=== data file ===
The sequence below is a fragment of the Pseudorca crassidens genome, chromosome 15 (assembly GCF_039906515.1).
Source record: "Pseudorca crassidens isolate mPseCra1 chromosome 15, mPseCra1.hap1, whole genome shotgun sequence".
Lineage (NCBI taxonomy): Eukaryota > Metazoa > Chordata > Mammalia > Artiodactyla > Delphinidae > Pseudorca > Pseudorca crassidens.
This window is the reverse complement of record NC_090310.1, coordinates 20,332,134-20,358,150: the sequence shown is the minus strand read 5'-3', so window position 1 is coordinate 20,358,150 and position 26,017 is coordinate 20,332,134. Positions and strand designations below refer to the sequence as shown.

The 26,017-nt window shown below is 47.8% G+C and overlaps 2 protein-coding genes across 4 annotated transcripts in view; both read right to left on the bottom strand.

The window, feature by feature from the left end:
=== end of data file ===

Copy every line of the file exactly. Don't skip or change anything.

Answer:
The sequence below is a fragment of the Pseudorca crassidens genome, chromosome 15 (assembly GCF_039906515.1).
Source record: "Pseudorca crassidens isolate mPseCra1 chromosome 15, mPseCra1.hap1, whole genome shotgun sequence".
Lineage (NCBI taxonomy): Eukaryota > Metazoa > Chordata > Mammalia > Artiodactyla > Delphinidae > Pseudorca > Pseudorca crassidens.
This window is the reverse complement of record NC_090310.1, coordinates 20,332,134-20,358,150: the sequence shown is the minus strand read 5'-3', so window position 1 is coordinate 20,358,150 and position 26,017 is coordinate 20,332,134. Positions and strand designations below refer to the sequence as shown.

The 26,017-nt window shown below is 47.8% G+C and overlaps 2 protein-coding genes across 4 annotated transcripts in view; both read right to left on the bottom strand.

The window, feature by feature from the left end: